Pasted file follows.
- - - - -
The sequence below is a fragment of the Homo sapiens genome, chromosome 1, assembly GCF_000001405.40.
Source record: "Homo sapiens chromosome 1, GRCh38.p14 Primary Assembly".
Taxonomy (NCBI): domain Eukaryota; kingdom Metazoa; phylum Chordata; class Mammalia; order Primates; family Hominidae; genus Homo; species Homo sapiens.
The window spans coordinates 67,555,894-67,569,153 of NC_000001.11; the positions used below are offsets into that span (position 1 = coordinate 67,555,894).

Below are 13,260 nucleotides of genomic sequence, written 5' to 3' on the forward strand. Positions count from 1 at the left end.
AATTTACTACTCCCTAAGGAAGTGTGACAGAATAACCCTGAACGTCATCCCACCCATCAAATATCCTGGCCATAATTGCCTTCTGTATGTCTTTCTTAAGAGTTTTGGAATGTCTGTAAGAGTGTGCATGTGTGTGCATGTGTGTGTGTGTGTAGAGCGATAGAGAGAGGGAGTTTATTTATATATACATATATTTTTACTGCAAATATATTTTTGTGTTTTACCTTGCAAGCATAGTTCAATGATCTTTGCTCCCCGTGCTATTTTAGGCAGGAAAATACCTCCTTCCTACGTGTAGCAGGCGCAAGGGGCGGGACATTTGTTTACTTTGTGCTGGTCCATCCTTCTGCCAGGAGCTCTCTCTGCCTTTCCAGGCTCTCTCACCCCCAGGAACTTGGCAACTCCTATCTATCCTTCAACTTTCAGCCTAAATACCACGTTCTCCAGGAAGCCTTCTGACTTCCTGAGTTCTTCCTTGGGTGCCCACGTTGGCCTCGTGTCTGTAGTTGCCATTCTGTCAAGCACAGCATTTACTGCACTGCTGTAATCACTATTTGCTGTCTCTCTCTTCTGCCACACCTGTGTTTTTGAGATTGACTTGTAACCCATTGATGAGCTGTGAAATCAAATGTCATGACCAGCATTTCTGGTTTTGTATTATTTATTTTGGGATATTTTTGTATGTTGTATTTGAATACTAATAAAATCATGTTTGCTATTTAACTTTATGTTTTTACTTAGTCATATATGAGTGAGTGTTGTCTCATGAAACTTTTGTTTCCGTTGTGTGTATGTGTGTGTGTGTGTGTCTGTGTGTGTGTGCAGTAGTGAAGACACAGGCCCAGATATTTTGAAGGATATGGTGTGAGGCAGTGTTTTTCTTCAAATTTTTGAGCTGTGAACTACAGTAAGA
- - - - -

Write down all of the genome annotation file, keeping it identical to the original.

The sequence below is a fragment of the Homo sapiens genome, chromosome 1, assembly GCF_000001405.40.
Source record: "Homo sapiens chromosome 1, GRCh38.p14 Primary Assembly".
Taxonomy (NCBI): domain Eukaryota; kingdom Metazoa; phylum Chordata; class Mammalia; order Primates; family Hominidae; genus Homo; species Homo sapiens.
The window spans coordinates 67,555,894-67,569,153 of NC_000001.11; the positions used below are offsets into that span (position 1 = coordinate 67,555,894).

Below are 13,260 nucleotides of genomic sequence, written 5' to 3' on the forward strand. Positions count from 1 at the left end.
AATTTACTACTCCCTAAGGAAGTGTGACAGAATAACCCTGAACGTCATCCCACCCATCAAATATCCTGGCCATAATTGCCTTCTGTATGTCTTTCTTAAGAGTTTTGGAATGTCTGTAAGAGTGTGCATGTGTGTGCATGTGTGTGTGTGTGTAGAGCGATAGAGAGAGGGAGTTTATTTATATATACATATATTTTTACTGCAAATATATTTTTGTGTTTTACCTTGCAAGCATAGTTCAATGATCTTTGCTCCCCGTGCTATTTTAGGCAGGAAAATACCTCCTTCCTACGTGTAGCAGGCGCAAGGGGCGGGACATTTGTTTACTTTGTGCTGGTCCATCCTTCTGCCAGGAGCTCTCTCTGCCTTTCCAGGCTCTCTCACCCCCAGGAACTTGGCAACTCCTATCTATCCTTCAACTTTCAGCCTAAATACCACGTTCTCCAGGAAGCCTTCTGACTTCCTGAGTTCTTCCTTGGGTGCCCACGTTGGCCTCGTGTCTGTAGTTGCCATTCTGTCAAGCACAGCATTTACTGCACTGCTGTAATCACTATTTGCTGTCTCTCTCTTCTGCCACACCTGTGTTTTTGAGATTGACTTGTAACCCATTGATGAGCTGTGAAATCAAATGTCATGACCAGCATTTCTGGTTTTGTATTATTTATTTTGGGATATTTTTGTATGTTGTATTTGAATACTAATAAAATCATGTTTGCTATTTAACTTTATGTTTTTACTTAGTCATATATGAGTGAGTGTTGTCTCATGAAACTTTTGTTTCCGTTGTGTGTATGTGTGTGTGTGTGTGTCTGTGTGTGTGTGCAGTAGTGAAGACACAGGCCCAGATATTTTGAAGGATATGGTGTGAGGCAGTGTTTTTCTTCAAATTTTTGAGCTGTGAACTACAGTAAGA